A great specialty of the folk music of North America is that, like the nation itself, it is derived from several different cultures. When the Europeans migrated to the newly found American continent, they took with them the music of their lands. The music that we hear in North American nations as of today, is an evolved form of the music derived from several European folk traditions. The origin of Cajun music can be traced back to the Acadian colonists, who had settled down in the province of Acadia. This region stretched towards the east of Quebec, and included the Maritime provinces, parts of New England and Maine, and stretched till Philadelphia. The location of the colonies and a tinge of French colonial music has brilliantly shaped the Cajun music that we hear today.
What is Cajun Music
Cajun music cannot be simply defined as the music of Louisiana. Cajun music is a very sensitive genre of music with ballads, tales, and narrations characterizing the lyrics. The fiddle and the accordion are of utmost importance, and so is the triangle which keeps up the rhythm and tempo. The ballads are heavily influenced by French culture, and the texture of the songs often comes from sailors' compositions.
History of Cajun Music
In 1764, several French colonists and Acadians migrated to South Louisiana form Nova Scotia (Canada). During this period, the folk music of the United States was still undeveloped, and the new style found its way into the hearts of the people.
A major boost to Cajun musicians came in the 1800s, when increasing trade brought in accordions to Louisiana. The combination of fiddles and accordions led to the eventual development of one-octave, two-step compositions. The waltz, foxtrot, and some other beloved tempos were quickly adopted by the musicians and the dance culture of the West, and led to the development of highly infectious rhythms and melodies. In the years following the World Wars, the scenario drastically changed, as immigrations led to the influx of different musical patterns; country music, blues, and acoustic rock were introduced.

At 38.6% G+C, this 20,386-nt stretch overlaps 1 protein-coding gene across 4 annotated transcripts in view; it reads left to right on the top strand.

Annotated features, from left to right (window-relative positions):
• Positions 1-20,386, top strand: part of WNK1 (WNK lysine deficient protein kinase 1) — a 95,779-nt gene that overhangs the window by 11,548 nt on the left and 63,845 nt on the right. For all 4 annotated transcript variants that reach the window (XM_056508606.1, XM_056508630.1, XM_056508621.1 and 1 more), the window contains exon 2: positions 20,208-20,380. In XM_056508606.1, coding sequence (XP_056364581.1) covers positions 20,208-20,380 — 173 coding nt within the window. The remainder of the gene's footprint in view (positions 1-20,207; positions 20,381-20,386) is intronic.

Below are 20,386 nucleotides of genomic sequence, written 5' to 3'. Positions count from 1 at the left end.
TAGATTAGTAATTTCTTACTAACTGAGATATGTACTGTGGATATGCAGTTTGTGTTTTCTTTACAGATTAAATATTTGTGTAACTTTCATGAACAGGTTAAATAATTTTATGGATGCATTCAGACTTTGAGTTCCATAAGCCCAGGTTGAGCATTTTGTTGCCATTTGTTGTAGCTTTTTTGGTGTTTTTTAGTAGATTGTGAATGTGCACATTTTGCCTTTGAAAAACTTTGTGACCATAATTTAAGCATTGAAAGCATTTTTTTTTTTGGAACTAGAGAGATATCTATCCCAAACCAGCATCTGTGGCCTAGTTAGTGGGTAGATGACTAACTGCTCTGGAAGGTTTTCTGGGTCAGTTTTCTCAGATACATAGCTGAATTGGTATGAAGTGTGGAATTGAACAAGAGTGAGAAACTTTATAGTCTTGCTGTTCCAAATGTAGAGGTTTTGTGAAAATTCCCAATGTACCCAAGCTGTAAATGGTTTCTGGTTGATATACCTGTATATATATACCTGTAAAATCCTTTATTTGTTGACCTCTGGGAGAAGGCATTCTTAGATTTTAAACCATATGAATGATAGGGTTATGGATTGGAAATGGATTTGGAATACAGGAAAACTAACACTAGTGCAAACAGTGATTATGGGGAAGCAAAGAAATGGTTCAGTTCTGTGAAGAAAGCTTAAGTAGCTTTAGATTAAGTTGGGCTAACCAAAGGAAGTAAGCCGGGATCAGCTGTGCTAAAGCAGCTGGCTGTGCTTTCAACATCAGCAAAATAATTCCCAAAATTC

The first recorded song in Cajun music history is 'Let's go to Lafayette', which was recorded by Joe Falcon and Cleoma Falcon. In 1946, Harry Choates recorded the national hit Jolie Blonde.
The era following the 1960s is often referred to as the Renaissance in Cajun music. During this period, musicians were bent on preserving the French culture within the music and you will notice that songs written during this period were often influenced by the French language. The accordion was also used quite predominantly during this era. Jay Miller, Iry LeJeune, and Nathan Abshire are some of the successful artists of this era. The Newport Folk Festival is often credited for popularizing Cajun music in the latter half of 20th century.
The 1980s and 1990s saw artists like Wayne Toups, Carpenter Mary Chapin, and BeauSoleil belting out some amazing songs. This period also saw an influx of rock music and the introduction of acoustic guitars and drums.